A 53 year-old female patient, with no relevant previous medical history was referred to our unit for studying a cholestatic pattern – ALP 1783 U/l, GGT 1783 U/l, total bilirubin 1mg/dl. No other significant blood test abnormalities were found. Physical examination revealed only peripheral edema. Abdominal ultrasound and abdominal CT scan showed hepatomegaly, a macrocystic formation in the pancreatic tail (46x45mm) and multiple lateral aortic lymphadenopathies (Figure 1).
Figure 1. Abdominal CT scan showed hepatomegaly, periceliac lymphadenopathies and a macrocystic formation in the pancreatic tail.
Endoscopic ultrasonography (EUS) confirmed the presence of multiple oblong and echogenic lymphadenopathies in the celiac area, left gastric station and hepatic hilum, the larger with 22mm (Figures 2a and 2b).
Figure 2. EUS: oblong and echogenic lymphadenopathies in the celiac area (Fig 2a, upper) and hepatic hilum (Fig 2b, bottom).
FNA (with a 22G needle) of the lymphadenopathies in the celiac area was performed and histologic examination revealed apple-green birefringence in polarized light after congo red staining, consistent with amyloid deposit (Figure 3).
Figure 3. Histologic examination revealing amorphous hyaline material with positive staining with Congo Red.
In the pancreatic tail a 46 mm multiloculated, septated cyst, with a thicken septum of 7mm, without any communication with the main pancreatic duct (MPD), suggestive of mucinous cystadenoma (Figures 4a and b). Pancreatic cyst FNA (with a 22G needle) was also performed. Cystic fluid cytology and biochemistry analysis were consistent with mucinous cystadenoma (CEA level 6165 ng/dL; amylase 21 U/L).
Figure 4. EUS: In the pancreatic tail, a 46mm multiloculated septated cyst (Fig 4a, upper), with a thicken septum of 7mm (Fig 4b, bottom), suggestive of mucinous cystadenoma.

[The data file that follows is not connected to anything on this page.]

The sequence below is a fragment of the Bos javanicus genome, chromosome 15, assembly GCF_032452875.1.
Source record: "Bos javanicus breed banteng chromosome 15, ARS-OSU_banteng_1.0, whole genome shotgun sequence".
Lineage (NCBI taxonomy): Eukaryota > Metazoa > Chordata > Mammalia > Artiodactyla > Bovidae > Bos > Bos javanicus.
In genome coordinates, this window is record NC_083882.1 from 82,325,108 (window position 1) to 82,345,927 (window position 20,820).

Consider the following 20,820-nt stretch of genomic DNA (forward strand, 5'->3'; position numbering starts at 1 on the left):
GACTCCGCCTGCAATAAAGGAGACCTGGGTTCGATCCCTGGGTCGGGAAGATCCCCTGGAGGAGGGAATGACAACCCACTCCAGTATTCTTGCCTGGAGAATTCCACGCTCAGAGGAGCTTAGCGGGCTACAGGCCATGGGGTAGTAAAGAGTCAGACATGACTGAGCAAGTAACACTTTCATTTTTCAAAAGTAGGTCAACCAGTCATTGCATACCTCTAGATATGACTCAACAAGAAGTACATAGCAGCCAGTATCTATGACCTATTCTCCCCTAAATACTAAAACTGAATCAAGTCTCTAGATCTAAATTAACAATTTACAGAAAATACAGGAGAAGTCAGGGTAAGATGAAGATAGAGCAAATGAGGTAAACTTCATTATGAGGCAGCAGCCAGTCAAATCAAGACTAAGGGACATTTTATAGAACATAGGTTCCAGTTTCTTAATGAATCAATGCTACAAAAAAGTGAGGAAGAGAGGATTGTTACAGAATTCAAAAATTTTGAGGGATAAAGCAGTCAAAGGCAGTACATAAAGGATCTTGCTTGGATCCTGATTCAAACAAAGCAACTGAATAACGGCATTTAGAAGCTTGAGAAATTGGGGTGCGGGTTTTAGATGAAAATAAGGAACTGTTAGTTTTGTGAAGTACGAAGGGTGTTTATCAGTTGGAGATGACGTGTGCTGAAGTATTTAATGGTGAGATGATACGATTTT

Further investigation revealed that serum free light chain lambda concentration was markedly increased, and bence jones proteins were positive in 24h urine test. Monoclonal Plasma cells infiltration was visualized in morphological analysis of the bone marrow, suggestive of lymphoplasmacytic neoplasm. Due to dismal prognosis of this condition, no further intervention was performed to treat the pancreatic cyst. The patient was referred to the Hematology Unit.
Amyloidosis refers to extracellular tissue deposition of fibrils composed of low molecular weight subunits of a variety of proteins. Immunoglobulin light chain (AL) amyloidosis, or primary amyloidosis, is a plasma cell dyscrasia resulting in abnormal extracellular deposition of fibrillary protein which can occur in association with multiple myeloma or, much less often, Waldenström’s macroglobulinemia or non-Hodgkin lymphoma.1,2 The type of precursor protein, the tissue distribution, and the amount of amyloid deposition largely determine the clinical manifestations.1,2 Typically, the major sites of clinically important amyloid deposition are the kidneys, heart and liver but other visceral organs may be involved, including the mesentery and retroperitoneal space. Prior reports of EUS for the diagnosis of amyloidosis are limited, referring mainly to gastric and duodenal wall deposition and pancreatic involvement.3,4 This case points out the potential role of EUS-FNA in the characterization and cytologic diagnosis of extraluminal amyloid deposits, in this case lymph node involvement, even in the absence of clinical evidence for amyloidosis or myeloma.
1. Chaulagain C, Comenzo R. New insights and modern treatment of AL amyloidosis. Curr Hematol Malig Rep 2013; 8(4):291-8.
2. Hazenberg B. Amyloidosis: a clinical overview, Rheum Dis Clin North Am 2013; 39(2):323-45.
3. Grape T, Wurm G, Eriksson M, Toth E, Thorlacius H. Primary gastroduodenal amyloidosis. Endoscopy 2011; 43 Suppl 2 UCTN:E288.
4. Krishna S, Bhutani M, Mosher C, Staerkel G, Weston B. A first report of endoscopic ultrasound for the diagnosis of pancreatic amyloid deposition in immunoglobulin light chain (AL) amyloidosis (primary amyloidosis). JOP 2013; 14(3):283-5.
José Pedro Rodrigues1, Pedro Barreiro1,2, Miguel Bispo1,2, Pedro Pinto Marques2,3, Cristina Chagas1
1 – Serviço de Gastrenterologia, Hospital de Egas Moniz, Centro Hospitalar de Lisboa Ocidental
2 – Centro de Gastrenterologia e Endoscopia Digestiva, Hospital da Luz
3 – Serviço de Gastrenterologia, Hospital Garcia de Orta